Continuing with your Pregnancy
If you decide to continue with your pregnancy, there are many things you may wish to consider. Carrying a baby with trisomy 13 or trisomy 18 may mean:
* there is an increased risk of premature labour
* the baby may be miscarried, stillborn, or die shortly after birth
You do not know how long your child will live and the pregnancy is a precious time. You need positive support from the medical staff, preferably the same obstetrician and midwives to avoid constant explanations when you are examined.
Discuss Possible Outcomes: Once you have accepted the loss of your expected child and your dreams for their future, you can prepare to welcome a very special baby and will want to discuss possible problems and outcomes with the paediatrician. If you have other children you need to explain the baby will be poorly and may not be able to come home.
Help During Pregnancy: Other people can help during pregnancy by making contact, writing, visiting, and generally being supportive. It is less of a worry to have others to spread the news and do all the explaining. It is not helpful when people do not accept the gravity of the situation and try to say everything will be all right.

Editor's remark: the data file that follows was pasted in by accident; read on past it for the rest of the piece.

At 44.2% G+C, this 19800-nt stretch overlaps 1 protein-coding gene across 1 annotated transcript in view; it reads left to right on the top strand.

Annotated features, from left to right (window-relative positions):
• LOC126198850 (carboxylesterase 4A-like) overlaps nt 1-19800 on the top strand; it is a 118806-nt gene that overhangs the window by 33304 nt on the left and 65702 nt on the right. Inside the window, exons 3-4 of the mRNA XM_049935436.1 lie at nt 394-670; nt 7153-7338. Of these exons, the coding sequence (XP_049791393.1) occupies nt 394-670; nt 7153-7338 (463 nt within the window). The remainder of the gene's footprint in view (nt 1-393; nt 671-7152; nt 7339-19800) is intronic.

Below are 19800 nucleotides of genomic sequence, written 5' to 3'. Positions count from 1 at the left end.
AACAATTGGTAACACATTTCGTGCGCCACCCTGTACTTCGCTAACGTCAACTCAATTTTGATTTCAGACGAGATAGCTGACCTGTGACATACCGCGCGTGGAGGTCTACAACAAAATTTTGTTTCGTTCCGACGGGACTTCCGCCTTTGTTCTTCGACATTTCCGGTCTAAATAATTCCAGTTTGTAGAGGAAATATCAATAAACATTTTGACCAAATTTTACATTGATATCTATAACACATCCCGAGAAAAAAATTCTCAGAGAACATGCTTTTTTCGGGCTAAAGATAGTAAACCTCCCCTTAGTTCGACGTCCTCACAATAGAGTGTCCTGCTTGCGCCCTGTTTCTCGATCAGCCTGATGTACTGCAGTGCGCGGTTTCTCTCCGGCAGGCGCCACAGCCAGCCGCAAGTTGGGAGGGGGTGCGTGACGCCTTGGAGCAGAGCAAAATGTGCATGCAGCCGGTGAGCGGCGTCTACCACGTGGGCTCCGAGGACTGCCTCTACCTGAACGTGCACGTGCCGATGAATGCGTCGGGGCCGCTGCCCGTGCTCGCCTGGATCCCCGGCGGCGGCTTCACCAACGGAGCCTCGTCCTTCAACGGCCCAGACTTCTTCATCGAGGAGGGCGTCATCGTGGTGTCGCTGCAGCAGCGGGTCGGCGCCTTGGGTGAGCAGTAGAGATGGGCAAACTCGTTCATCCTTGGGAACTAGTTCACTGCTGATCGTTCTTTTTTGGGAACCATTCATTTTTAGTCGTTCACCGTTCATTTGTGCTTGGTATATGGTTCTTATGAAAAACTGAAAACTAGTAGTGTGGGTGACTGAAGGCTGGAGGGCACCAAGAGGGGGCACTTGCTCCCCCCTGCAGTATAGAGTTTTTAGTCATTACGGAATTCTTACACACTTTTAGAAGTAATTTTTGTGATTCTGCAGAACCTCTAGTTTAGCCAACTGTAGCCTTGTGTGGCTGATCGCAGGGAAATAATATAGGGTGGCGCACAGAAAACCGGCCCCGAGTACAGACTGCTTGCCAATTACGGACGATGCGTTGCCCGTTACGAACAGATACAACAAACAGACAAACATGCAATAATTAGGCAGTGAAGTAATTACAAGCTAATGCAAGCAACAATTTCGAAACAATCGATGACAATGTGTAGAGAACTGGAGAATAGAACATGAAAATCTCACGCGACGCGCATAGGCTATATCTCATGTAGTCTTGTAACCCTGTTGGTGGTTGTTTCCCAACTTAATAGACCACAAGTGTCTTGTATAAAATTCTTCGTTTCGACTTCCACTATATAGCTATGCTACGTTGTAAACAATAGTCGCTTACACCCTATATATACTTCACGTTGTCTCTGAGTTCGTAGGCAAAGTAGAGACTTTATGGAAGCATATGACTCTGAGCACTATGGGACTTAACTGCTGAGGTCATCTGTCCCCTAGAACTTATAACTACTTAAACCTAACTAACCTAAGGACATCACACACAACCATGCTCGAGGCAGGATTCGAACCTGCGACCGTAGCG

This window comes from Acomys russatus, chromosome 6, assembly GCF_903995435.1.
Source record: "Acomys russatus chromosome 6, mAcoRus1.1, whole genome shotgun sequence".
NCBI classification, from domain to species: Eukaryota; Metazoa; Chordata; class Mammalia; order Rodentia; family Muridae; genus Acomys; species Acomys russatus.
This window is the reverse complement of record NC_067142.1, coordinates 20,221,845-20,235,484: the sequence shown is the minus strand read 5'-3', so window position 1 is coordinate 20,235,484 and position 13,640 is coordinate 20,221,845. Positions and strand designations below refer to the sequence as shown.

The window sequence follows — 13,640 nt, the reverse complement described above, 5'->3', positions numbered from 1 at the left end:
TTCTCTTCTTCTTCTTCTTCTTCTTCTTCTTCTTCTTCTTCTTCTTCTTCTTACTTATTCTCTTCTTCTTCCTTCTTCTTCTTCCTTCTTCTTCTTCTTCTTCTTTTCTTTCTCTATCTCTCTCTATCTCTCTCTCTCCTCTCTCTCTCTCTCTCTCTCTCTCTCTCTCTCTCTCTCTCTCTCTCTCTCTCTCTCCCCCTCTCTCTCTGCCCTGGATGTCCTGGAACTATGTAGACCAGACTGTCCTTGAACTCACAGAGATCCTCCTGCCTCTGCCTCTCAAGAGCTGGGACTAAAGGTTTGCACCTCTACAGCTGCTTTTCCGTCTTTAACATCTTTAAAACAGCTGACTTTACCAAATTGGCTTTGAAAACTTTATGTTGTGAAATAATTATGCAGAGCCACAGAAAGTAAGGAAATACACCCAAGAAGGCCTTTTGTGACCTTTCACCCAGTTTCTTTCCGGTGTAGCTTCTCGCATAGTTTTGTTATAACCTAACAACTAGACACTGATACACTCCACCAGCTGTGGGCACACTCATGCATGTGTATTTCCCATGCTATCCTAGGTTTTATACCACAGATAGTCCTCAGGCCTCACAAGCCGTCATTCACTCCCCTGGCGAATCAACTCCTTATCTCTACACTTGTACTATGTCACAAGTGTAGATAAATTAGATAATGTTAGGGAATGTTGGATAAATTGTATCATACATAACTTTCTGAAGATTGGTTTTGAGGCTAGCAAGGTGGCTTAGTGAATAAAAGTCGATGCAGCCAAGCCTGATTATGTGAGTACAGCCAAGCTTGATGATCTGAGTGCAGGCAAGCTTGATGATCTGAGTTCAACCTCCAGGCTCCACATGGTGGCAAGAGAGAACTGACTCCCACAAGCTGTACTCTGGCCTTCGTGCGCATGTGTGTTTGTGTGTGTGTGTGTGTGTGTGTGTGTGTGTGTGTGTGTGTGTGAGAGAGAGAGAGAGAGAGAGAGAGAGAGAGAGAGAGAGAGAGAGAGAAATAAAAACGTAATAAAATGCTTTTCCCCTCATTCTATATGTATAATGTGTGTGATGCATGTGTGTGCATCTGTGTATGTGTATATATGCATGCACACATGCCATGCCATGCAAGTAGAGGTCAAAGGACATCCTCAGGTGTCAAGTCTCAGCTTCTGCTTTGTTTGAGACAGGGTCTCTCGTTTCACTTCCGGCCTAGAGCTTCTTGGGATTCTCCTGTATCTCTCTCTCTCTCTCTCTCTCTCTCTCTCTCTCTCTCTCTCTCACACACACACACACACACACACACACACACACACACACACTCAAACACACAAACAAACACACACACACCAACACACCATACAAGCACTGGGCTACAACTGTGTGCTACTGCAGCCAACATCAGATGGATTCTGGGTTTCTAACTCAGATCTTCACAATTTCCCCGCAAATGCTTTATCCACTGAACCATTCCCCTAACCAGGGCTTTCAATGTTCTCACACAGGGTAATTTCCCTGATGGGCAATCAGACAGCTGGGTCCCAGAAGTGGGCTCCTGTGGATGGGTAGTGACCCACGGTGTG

The Birth: Your birth plan should take account of decisions that may need to be made quickly, such as an emergency Caesarian section for fetal distress. Doctors no longer assume the long term prognosis justifies non-intervention, and some parents will want to do all they can to enhance whatever chance the baby has of even limited length and quality of life. This can include opting for a Caesarian, or letting nature take its course.
What Will My Baby Look Like? Many newborn babies with trisomy 13 or trisomy 18 look like any other new infant to their parents, but it is common for babies to have a light birth weight, slightly lower than normal ears, clenched fists, unusual palm and fingertip patterns, and slower or absent reflexes. Some babies have other noticeable problems associated with these conditions. These may include a cleft lip, club foot, defects of the abdomen or eyes. Detailed ultrasound scans may detect these and allow parents to be prepared and make provisional plans with the paediatrician before the birth.